Continuing my conversation about implementing digital transformation, one of the biggest issues all companies face with transformation – digital or otherwise – is bringing the people with you. Some would say that anyone who does not join the journey can leave, but that’s quite a tough stance. If you don’t get with the program, you’re out, is not a great way to manage. Specifically, being hard-nosed and letting good people go, leaves a bad taste in the mouth of the people who are left. I actually worked for a company once that was in crisis mode and heading towards bankruptcy. Their way of dealing with it was to lay off groups of people every six months and the day I remember well where my colleagues got fired, but not me, was the day when we were all called into the head office and one-by-one called in and given an envelope. The issue was that if you got the fat envelope, you were out; if you got the thin envelope, you were still in. It left everyone feeling that it was a horrible way to deal with humans.
Interestingly, most of the banks engaged in digital transformation that I’ve met are trying to bring everyone with them, with no conscious fire and move on focus. Instead, they focus upon reskilling people and giving them the opportunity to get a new career within the bank. An example of this approach was one of the managers recounted a story with me that illustrates the approach well. He said: “My son is fifteen years old and I’ve talked to him about a career. In my life, I’ve had three major moments where my career changed course, happening about once every decade. However, I believe that his career and work life will change every two or three years. You constantly have to reskill where change is the only constant.”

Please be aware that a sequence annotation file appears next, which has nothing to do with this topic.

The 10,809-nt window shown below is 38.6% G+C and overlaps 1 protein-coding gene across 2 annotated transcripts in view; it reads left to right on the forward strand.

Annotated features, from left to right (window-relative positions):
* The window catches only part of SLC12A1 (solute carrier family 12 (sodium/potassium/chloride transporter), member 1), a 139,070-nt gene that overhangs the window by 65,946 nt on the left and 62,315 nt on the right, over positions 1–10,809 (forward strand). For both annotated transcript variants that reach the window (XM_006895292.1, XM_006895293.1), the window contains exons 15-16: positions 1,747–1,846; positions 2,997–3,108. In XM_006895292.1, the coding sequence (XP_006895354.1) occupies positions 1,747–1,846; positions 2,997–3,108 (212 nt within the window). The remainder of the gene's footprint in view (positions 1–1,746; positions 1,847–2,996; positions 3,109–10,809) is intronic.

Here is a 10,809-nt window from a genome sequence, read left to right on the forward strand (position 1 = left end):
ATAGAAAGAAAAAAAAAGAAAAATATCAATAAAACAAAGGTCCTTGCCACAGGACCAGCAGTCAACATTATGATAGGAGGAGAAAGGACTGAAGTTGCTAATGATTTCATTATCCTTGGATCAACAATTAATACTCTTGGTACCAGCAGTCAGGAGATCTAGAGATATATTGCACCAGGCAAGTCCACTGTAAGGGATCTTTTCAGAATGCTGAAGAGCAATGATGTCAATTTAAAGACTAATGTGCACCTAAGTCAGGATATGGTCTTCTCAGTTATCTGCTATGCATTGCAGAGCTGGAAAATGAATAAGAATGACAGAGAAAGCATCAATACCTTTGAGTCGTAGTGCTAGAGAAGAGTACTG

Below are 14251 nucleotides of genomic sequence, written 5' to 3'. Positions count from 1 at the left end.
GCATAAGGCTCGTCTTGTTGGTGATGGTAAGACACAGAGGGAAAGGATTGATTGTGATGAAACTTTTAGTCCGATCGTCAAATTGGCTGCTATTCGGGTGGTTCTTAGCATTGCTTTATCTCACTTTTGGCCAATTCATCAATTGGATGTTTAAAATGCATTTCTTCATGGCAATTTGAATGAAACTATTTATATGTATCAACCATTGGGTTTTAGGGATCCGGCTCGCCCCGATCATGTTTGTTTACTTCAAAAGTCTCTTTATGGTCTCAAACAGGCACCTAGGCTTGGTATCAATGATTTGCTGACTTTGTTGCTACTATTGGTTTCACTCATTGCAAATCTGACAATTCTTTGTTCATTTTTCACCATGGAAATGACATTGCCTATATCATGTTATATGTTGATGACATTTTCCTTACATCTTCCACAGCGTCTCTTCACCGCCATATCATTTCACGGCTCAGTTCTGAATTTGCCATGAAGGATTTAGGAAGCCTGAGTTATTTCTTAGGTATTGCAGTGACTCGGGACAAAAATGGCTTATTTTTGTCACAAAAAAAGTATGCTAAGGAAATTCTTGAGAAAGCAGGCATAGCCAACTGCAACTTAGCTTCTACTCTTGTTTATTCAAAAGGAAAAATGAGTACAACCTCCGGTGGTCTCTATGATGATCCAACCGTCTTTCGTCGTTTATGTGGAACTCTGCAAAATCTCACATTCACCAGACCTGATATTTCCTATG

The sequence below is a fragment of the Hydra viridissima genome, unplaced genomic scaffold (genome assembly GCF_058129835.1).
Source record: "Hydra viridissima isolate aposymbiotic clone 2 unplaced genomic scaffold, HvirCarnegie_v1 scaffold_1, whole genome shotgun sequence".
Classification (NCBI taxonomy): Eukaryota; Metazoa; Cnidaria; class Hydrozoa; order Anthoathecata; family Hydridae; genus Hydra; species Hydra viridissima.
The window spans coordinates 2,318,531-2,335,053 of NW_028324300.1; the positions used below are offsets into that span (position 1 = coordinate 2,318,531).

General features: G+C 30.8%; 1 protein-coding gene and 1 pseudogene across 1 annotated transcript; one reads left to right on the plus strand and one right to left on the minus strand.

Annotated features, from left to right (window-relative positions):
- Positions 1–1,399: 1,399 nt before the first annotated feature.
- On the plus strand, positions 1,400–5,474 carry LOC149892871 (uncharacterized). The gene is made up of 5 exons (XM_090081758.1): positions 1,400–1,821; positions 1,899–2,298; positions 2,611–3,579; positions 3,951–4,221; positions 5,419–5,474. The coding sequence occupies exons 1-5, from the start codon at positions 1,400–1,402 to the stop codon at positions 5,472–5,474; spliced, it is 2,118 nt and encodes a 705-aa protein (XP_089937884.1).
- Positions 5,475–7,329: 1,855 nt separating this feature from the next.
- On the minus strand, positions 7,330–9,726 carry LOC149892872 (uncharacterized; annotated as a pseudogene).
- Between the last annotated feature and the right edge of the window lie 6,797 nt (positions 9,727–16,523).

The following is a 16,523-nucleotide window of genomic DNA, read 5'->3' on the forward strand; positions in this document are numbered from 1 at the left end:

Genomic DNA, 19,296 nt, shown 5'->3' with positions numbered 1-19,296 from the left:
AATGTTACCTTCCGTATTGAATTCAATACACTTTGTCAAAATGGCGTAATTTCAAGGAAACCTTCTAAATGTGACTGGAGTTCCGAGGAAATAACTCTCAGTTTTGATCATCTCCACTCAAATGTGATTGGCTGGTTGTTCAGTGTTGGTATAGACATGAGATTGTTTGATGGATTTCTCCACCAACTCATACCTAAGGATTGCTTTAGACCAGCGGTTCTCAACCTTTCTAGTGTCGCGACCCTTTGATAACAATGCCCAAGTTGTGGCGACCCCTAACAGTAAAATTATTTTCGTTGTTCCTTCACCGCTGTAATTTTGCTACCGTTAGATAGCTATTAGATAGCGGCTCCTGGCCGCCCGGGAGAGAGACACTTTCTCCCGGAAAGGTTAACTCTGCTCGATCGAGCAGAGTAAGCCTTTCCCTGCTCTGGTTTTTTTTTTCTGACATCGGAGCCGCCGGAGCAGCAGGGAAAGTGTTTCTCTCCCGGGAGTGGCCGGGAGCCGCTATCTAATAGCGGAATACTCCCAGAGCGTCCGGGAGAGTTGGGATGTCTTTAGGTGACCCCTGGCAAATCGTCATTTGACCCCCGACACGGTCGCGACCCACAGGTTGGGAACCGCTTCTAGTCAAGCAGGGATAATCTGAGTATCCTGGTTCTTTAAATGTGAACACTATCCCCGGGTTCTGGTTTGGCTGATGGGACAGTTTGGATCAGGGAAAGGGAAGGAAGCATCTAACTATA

The thing is that it’s hard to reskill if you’re made redundant and have no access. If the bank gives you the life skills to change path however, that’s a different story. And that’s what most digitally transforming banks are doing. They’re teaching middle managers to code; they’re taking branch tellers and giving them coaching in dealing with customer services through digital media; they’re taking their over 50 staff members and offering them a chance to learn design. It’s inspirational and exhilarating.
The other issue for example is the frozen middle. I’ve talked about this before, where the middle management of the bank fear change the most and resist it the hardest. Many middle managers will believe that digital will make their jobs redundant; that it will remove their power base which took years to gain; that they will be forced to change role and do something they are not comfortable doing; that the future of their department is going to be defunct; and so on and so forth.
How do you deal with these people? How do you bring them along?
Well, in asking that question I discovered the interesting answer is that you engage with them and let them determine the future. You get them to participate. There is nothing more fearsome than someone dictating your future and telling you what to do. However, if you have them engage, open doors and let them tell you what they think, then that is totally different.
It goes back to the old message that the people who work in banks, or in any other businesses for that matter, are humans. They have brains. They can think. They just need to be engaged. However, if you determine that Joe will be moved to account management from branch management; that Mary will be asked to shed twenty of her team for the good of the bank; and that Chris can be given a fat envelope … well, you know what happens.
In summary, all the banks that are doing digital transformation well are bringing all of their people with them through reskilling and open-door participation. They are banks that are good with their people and, in most cases, have not had any forced redundancies.